Saturday, May 1, 2010

No Apologies

A person's lifestyle can be something very tricky to try and get a hold on. I'm sure at one point in history, it was relatively safe to make a few assumptions about your friends and neighbors but this is no longer the case. On the one hand I think it is great that life and society has become so diverse. On the other hand, it can make for some very awkward moments. You get invited to a baby shower and the assumption is "well, they can always use baby wash and diapers and wipes" even though these things aren't on the registry so you put together a lovely little gift basket and come to find out the parents are using cloth diapers and all-natural baby products. Oops! Or you put together a lovely chicken casserole for a family who has had an illness or death and you pack your pyrex dish full of lots of love and cheese, only to find out they are vegan! Awkward!

Even getting a handle on your own lifestyle and being able to define and describe it to others can be very difficult. In many cases, there always seems to be an implication that if you are doing something outside the perceived "norm" that you should apologize for rocking the boat or doing things in your own way. This never really bothered me much because I never was one to rock the boat. I liked what was easy and convenient and available.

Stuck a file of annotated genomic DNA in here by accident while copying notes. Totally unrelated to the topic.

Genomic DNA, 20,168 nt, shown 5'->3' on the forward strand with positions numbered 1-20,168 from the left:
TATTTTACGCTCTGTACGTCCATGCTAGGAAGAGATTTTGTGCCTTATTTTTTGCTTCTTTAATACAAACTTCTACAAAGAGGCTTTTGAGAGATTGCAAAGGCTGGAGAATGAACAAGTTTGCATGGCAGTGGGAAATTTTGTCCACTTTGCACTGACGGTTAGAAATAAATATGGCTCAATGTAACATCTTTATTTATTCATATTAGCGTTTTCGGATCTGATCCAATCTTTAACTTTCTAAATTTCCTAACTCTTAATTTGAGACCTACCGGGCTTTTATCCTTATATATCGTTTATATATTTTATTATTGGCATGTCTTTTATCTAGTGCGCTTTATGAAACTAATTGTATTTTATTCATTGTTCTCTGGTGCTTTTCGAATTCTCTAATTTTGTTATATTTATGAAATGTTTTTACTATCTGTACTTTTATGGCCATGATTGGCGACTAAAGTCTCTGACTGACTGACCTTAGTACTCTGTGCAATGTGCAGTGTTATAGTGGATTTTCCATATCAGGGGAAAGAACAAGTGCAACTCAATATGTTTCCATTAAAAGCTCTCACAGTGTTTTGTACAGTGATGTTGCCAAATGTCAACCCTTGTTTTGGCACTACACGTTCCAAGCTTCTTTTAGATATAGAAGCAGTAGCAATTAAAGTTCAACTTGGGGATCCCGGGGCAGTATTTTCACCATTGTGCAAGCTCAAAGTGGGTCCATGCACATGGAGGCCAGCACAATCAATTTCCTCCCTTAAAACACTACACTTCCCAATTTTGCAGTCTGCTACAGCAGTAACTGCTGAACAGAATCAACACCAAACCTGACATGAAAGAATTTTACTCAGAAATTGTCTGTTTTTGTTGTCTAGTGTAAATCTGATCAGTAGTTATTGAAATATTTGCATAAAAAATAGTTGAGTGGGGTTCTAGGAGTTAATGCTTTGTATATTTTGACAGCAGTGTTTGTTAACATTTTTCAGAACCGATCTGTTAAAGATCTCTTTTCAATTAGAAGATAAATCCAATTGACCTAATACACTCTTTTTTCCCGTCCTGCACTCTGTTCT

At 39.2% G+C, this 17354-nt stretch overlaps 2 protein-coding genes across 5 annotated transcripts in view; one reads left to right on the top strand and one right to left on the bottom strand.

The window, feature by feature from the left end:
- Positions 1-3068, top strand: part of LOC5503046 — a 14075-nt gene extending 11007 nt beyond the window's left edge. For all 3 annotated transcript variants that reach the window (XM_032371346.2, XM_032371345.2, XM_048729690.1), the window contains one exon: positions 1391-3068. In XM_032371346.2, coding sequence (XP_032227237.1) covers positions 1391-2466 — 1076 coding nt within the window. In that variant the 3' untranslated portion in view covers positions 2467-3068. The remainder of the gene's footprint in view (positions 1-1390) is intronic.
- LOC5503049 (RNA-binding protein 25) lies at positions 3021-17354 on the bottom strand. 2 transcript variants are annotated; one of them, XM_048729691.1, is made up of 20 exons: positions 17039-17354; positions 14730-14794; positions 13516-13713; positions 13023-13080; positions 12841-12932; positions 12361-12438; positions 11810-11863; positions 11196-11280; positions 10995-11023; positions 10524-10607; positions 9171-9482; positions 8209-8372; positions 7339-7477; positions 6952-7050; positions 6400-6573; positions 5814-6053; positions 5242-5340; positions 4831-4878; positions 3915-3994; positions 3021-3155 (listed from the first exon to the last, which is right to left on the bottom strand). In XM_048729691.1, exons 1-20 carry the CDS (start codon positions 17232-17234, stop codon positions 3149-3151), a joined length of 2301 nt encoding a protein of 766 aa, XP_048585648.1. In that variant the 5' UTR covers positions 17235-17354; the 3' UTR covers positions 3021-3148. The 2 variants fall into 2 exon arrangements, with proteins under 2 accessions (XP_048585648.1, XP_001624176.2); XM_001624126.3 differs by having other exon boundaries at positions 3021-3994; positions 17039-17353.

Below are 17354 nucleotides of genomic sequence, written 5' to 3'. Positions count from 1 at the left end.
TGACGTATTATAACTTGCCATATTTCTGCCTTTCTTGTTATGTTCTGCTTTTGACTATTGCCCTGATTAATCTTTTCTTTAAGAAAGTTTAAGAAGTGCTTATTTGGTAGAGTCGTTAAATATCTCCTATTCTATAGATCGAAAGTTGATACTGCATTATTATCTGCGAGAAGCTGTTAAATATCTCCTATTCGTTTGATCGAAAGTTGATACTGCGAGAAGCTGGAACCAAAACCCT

Now reality has set in. I have come to the realization that I am indeed one to rock the boat. I am now very proud of this fact. I enjoy doing things my own way and making things my own. I see it now to be, in many ways, my responsibility. I look back on life and the things that I remember are the things that were different and special and unique to me or my family or my friends. Yes, I'm still peeved about the cow bell at the wedding, but over all the cow bell tradition is a fun one to share with my family.

From the time I was young, I always knew I wanted to get married and have a family. No question about it. And for the most part growing up in small-town Alabama, that was not only accepted, but expected. No problems there. Except when I started pursuing my M.Div. Maybe it was the influx of people and perspectives so different from my own. Maybe it was the fact that we were all spending buckets of money on a professional degree. I don't know what it was. But I always felt the need to apologize for the fact that I wanted to get married and have a family. And that may mean putting my husband's career above my own. Or taking some time off to raise my kids. That just seemed so "abnormal", some would even say wrong. Sure people got married all the time. Some even had kids. But it was so different when it was a guy. His wife could have a baby and he could show up two days later and take a mid-term. I wouldn't have been able to do that. And I don't know that there would have been much sympathy for me either. It's unfortunate but it is what it is.